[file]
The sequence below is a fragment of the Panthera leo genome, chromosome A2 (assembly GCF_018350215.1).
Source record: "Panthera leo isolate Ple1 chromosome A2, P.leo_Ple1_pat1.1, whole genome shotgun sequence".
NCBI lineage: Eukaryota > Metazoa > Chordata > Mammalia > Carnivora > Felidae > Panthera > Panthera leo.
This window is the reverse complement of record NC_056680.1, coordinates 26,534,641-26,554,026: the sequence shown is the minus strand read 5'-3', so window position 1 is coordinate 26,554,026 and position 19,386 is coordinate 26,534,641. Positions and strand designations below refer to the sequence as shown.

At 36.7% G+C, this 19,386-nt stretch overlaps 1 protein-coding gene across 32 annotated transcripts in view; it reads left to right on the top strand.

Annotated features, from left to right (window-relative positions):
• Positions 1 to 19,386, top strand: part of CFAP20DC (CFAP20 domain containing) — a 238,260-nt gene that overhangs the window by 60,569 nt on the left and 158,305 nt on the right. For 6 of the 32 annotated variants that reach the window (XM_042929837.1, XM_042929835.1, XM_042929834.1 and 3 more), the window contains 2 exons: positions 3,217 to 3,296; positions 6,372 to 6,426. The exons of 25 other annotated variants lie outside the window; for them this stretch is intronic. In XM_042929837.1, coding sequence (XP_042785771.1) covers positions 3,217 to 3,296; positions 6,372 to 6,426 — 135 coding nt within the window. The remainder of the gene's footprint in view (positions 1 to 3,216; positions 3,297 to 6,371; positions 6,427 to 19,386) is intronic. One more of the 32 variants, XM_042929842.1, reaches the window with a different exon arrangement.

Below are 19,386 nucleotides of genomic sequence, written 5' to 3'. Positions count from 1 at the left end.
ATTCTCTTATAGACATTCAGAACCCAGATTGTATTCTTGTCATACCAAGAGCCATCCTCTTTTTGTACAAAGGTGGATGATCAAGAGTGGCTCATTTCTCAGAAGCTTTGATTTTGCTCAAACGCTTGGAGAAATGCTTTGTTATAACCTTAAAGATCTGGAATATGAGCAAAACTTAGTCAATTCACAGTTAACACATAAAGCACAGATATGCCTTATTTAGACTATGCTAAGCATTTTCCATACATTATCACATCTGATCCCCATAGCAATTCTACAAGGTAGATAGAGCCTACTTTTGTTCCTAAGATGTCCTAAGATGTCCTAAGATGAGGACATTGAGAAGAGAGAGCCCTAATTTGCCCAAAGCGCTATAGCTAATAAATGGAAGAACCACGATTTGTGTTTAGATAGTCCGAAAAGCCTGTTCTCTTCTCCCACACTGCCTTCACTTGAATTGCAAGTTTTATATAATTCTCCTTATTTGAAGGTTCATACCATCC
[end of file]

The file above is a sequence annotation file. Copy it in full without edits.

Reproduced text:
The sequence below is a fragment of the Panthera leo genome, chromosome A2 (assembly GCF_018350215.1).
Source record: "Panthera leo isolate Ple1 chromosome A2, P.leo_Ple1_pat1.1, whole genome shotgun sequence".
NCBI lineage: Eukaryota > Metazoa > Chordata > Mammalia > Carnivora > Felidae > Panthera > Panthera leo.
This window is the reverse complement of record NC_056680.1, coordinates 26,534,641-26,554,026: the sequence shown is the minus strand read 5'-3', so window position 1 is coordinate 26,554,026 and position 19,386 is coordinate 26,534,641. Positions and strand designations below refer to the sequence as shown.

At 36.7% G+C, this 19,386-nt stretch overlaps 1 protein-coding gene across 32 annotated transcripts in view; it reads left to right on the top strand.

Annotated features, from left to right (window-relative positions):
• Positions 1 to 19,386, top strand: part of CFAP20DC (CFAP20 domain containing) — a 238,260-nt gene that overhangs the window by 60,569 nt on the left and 158,305 nt on the right. For 6 of the 32 annotated variants that reach the window (XM_042929837.1, XM_042929835.1, XM_042929834.1 and 3 more), the window contains 2 exons: positions 3,217 to 3,296; positions 6,372 to 6,426. The exons of 25 other annotated variants lie outside the window; for them this stretch is intronic. In XM_042929837.1, coding sequence (XP_042785771.1) covers positions 3,217 to 3,296; positions 6,372 to 6,426 — 135 coding nt within the window. The remainder of the gene's footprint in view (positions 1 to 3,216; positions 3,297 to 6,371; positions 6,427 to 19,386) is intronic. One more of the 32 variants, XM_042929842.1, reaches the window with a different exon arrangement.

Below are 19,386 nucleotides of genomic sequence, written 5' to 3'. Positions count from 1 at the left end.
ATTCTCTTATAGACATTCAGAACCCAGATTGTATTCTTGTCATACCAAGAGCCATCCTCTTTTTGTACAAAGGTGGATGATCAAGAGTGGCTCATTTCTCAGAAGCTTTGATTTTGCTCAAACGCTTGGAGAAATGCTTTGTTATAACCTTAAAGATCTGGAATATGAGCAAAACTTAGTCAATTCACAGTTAACACATAAAGCACAGATATGCCTTATTTAGACTATGCTAAGCATTTTCCATACATTATCACATCTGATCCCCATAGCAATTCTACAAGGTAGATAGAGCCTACTTTTGTTCCTAAGATGTCCTAAGATGTCCTAAGATGAGGACATTGAGAAGAGAGAGCCCTAATTTGCCCAAAGCGCTATAGCTAATAAATGGAAGAACCACGATTTGTGTTTAGATAGTCCGAAAAGCCTGTTCTCTTCTCCCACACTGCCTTCACTTGAATTGCAAGTTTTATATAATTCTCCTTATTTGAAGGTTCATACCATCC